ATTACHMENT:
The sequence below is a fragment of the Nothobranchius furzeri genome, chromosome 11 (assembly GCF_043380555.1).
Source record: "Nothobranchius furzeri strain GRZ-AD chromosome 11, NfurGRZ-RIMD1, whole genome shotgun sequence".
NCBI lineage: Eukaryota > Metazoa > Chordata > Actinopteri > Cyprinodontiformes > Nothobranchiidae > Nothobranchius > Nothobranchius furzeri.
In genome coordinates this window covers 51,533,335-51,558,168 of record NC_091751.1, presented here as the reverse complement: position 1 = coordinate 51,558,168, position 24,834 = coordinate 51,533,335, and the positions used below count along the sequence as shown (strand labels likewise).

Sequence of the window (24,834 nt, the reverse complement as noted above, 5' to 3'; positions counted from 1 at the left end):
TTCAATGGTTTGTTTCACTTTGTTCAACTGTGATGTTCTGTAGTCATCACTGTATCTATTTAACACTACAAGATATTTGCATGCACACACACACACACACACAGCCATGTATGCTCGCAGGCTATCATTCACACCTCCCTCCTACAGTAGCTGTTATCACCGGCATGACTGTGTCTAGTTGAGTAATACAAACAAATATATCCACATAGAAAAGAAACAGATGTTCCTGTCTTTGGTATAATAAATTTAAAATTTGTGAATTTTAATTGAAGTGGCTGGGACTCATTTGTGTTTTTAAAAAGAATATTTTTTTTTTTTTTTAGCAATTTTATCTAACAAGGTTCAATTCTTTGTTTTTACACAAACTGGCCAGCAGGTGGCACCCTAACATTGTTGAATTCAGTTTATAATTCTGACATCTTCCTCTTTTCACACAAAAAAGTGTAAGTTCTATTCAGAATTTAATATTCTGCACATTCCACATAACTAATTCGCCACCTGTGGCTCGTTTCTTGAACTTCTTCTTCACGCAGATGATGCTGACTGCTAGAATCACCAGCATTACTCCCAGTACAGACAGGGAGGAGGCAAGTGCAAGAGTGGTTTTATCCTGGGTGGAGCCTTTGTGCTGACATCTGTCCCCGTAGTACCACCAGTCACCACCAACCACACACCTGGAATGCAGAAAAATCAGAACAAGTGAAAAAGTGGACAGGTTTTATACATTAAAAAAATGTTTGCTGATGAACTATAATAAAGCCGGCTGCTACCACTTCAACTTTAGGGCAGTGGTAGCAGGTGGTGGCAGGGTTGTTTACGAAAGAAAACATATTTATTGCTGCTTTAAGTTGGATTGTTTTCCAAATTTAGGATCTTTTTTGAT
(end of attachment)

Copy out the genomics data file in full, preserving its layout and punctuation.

The sequence below is a fragment of the Nothobranchius furzeri genome, chromosome 11 (assembly GCF_043380555.1).
Source record: "Nothobranchius furzeri strain GRZ-AD chromosome 11, NfurGRZ-RIMD1, whole genome shotgun sequence".
NCBI lineage: Eukaryota > Metazoa > Chordata > Actinopteri > Cyprinodontiformes > Nothobranchiidae > Nothobranchius > Nothobranchius furzeri.
In genome coordinates this window covers 51,533,335-51,558,168 of record NC_091751.1, presented here as the reverse complement: position 1 = coordinate 51,558,168, position 24,834 = coordinate 51,533,335, and the positions used below count along the sequence as shown (strand labels likewise).

Sequence of the window (24,834 nt, the reverse complement as noted above, 5' to 3'; positions counted from 1 at the left end):
TTCAATGGTTTGTTTCACTTTGTTCAACTGTGATGTTCTGTAGTCATCACTGTATCTATTTAACACTACAAGATATTTGCATGCACACACACACACACACACAGCCATGTATGCTCGCAGGCTATCATTCACACCTCCCTCCTACAGTAGCTGTTATCACCGGCATGACTGTGTCTAGTTGAGTAATACAAACAAATATATCCACATAGAAAAGAAACAGATGTTCCTGTCTTTGGTATAATAAATTTAAAATTTGTGAATTTTAATTGAAGTGGCTGGGACTCATTTGTGTTTTTAAAAAGAATATTTTTTTTTTTTTTTAGCAATTTTATCTAACAAGGTTCAATTCTTTGTTTTTACACAAACTGGCCAGCAGGTGGCACCCTAACATTGTTGAATTCAGTTTATAATTCTGACATCTTCCTCTTTTCACACAAAAAAGTGTAAGTTCTATTCAGAATTTAATATTCTGCACATTCCACATAACTAATTCGCCACCTGTGGCTCGTTTCTTGAACTTCTTCTTCACGCAGATGATGCTGACTGCTAGAATCACCAGCATTACTCCCAGTACAGACAGGGAGGAGGCAAGTGCAAGAGTGGTTTTATCCTGGGTGGAGCCTTTGTGCTGACATCTGTCCCCGTAGTACCACCAGTCACCACCAACCACACACCTGGAATGCAGAAAAATCAGAACAAGTGAAAAAGTGGACAGGTTTTATACATTAAAAAAATGTTTGCTGATGAACTATAATAAAGCCGGCTGCTACCACTTCAACTTTAGGGCAGTGGTAGCAGGTGGTGGCAGGGTTGTTTACGAAAGAAAACATATTTATTGCTGCTTTAAGTTGGATTGTTTTCCAAATTTAGGATCTTTTTTGAT